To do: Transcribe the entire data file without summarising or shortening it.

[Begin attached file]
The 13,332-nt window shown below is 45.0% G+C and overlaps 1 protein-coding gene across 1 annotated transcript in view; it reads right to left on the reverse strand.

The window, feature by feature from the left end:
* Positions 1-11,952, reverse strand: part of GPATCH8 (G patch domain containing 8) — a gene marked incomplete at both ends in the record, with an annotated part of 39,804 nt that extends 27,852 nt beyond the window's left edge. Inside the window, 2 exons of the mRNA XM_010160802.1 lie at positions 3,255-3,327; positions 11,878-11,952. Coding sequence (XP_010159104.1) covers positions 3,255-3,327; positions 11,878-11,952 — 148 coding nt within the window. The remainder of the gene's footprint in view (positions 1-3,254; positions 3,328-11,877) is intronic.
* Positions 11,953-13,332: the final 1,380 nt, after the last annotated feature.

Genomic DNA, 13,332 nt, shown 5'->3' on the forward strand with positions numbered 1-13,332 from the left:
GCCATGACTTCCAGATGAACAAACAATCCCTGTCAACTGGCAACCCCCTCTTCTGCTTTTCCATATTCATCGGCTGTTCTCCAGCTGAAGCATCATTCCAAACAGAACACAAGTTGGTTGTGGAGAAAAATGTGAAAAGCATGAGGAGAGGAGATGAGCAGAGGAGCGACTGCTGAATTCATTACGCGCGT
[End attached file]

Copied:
The 13,332-nt window shown below is 45.0% G+C and overlaps 1 protein-coding gene across 1 annotated transcript in view; it reads right to left on the reverse strand.

The window, feature by feature from the left end:
* Positions 1-11,952, reverse strand: part of GPATCH8 (G patch domain containing 8) — a gene marked incomplete at both ends in the record, with an annotated part of 39,804 nt that extends 27,852 nt beyond the window's left edge. Inside the window, 2 exons of the mRNA XM_010160802.1 lie at positions 3,255-3,327; positions 11,878-11,952. Coding sequence (XP_010159104.1) covers positions 3,255-3,327; positions 11,878-11,952 — 148 coding nt within the window. The remainder of the gene's footprint in view (positions 1-3,254; positions 3,328-11,877) is intronic.
* Positions 11,953-13,332: the final 1,380 nt, after the last annotated feature.

Genomic DNA, 13,332 nt, shown 5'->3' on the forward strand with positions numbered 1-13,332 from the left:
GCCATGACTTCCAGATGAACAAACAATCCCTGTCAACTGGCAACCCCCTCTTCTGCTTTTCCATATTCATCGGCTGTTCTCCAGCTGAAGCATCATTCCAAACAGAACACAAGTTGGTTGTGGAGAAAAATGTGAAAAGCATGAGGAGAGGAGATGAGCAGAGGAGCGACTGCTGAATTCATTACGCGCGT